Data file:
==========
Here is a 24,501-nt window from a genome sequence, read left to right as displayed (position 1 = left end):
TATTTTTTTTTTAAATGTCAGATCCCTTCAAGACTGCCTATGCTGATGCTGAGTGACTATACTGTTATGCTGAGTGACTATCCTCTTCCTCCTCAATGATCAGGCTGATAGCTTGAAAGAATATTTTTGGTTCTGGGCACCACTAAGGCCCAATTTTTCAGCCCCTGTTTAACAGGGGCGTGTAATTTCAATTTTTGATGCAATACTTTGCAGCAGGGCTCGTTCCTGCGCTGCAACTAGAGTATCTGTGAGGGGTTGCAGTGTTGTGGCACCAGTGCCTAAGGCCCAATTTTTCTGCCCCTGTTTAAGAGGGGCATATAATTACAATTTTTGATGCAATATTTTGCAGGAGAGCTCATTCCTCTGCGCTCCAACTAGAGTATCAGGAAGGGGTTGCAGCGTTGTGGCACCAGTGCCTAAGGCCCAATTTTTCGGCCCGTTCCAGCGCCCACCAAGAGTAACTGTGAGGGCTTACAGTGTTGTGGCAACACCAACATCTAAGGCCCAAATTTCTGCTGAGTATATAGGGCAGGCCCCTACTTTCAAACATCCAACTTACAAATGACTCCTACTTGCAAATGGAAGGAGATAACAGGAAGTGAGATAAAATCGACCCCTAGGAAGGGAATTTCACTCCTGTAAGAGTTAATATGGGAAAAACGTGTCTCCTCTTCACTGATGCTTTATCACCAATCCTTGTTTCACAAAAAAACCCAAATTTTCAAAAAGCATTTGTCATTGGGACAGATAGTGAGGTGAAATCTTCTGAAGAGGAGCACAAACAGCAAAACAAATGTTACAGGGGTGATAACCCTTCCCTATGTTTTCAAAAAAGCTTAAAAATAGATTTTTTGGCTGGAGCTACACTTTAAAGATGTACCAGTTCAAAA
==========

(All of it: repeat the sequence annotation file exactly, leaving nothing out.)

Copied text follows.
Here is a 24,501-nt window from a genome sequence, read left to right as displayed (position 1 = left end):
TATTTTTTTTTTAAATGTCAGATCCCTTCAAGACTGCCTATGCTGATGCTGAGTGACTATACTGTTATGCTGAGTGACTATCCTCTTCCTCCTCAATGATCAGGCTGATAGCTTGAAAGAATATTTTTGGTTCTGGGCACCACTAAGGCCCAATTTTTCAGCCCCTGTTTAACAGGGGCGTGTAATTTCAATTTTTGATGCAATACTTTGCAGCAGGGCTCGTTCCTGCGCTGCAACTAGAGTATCTGTGAGGGGTTGCAGTGTTGTGGCACCAGTGCCTAAGGCCCAATTTTTCTGCCCCTGTTTAAGAGGGGCATATAATTACAATTTTTGATGCAATATTTTGCAGGAGAGCTCATTCCTCTGCGCTCCAACTAGAGTATCAGGAAGGGGTTGCAGCGTTGTGGCACCAGTGCCTAAGGCCCAATTTTTCGGCCCGTTCCAGCGCCCACCAAGAGTAACTGTGAGGGCTTACAGTGTTGTGGCAACACCAACATCTAAGGCCCAAATTTCTGCTGAGTATATAGGGCAGGCCCCTACTTTCAAACATCCAACTTACAAATGACTCCTACTTGCAAATGGAAGGAGATAACAGGAAGTGAGATAAAATCGACCCCTAGGAAGGGAATTTCACTCCTGTAAGAGTTAATATGGGAAAAACGTGTCTCCTCTTCACTGATGCTTTATCACCAATCCTTGTTTCACAAAAAAACCCAAATTTTCAAAAAGCATTTGTCATTGGGACAGATAGTGAGGTGAAATCTTCTGAAGAGGAGCACAAACAGCAAAACAAATGTTACAGGGGTGATAACCCTTCCCTATGTTTTCAAAAAAGCTTAAAAATAGATTTTTTGGCTGGAGCTACACTTTAAAGATGTACCAGTTCAAAA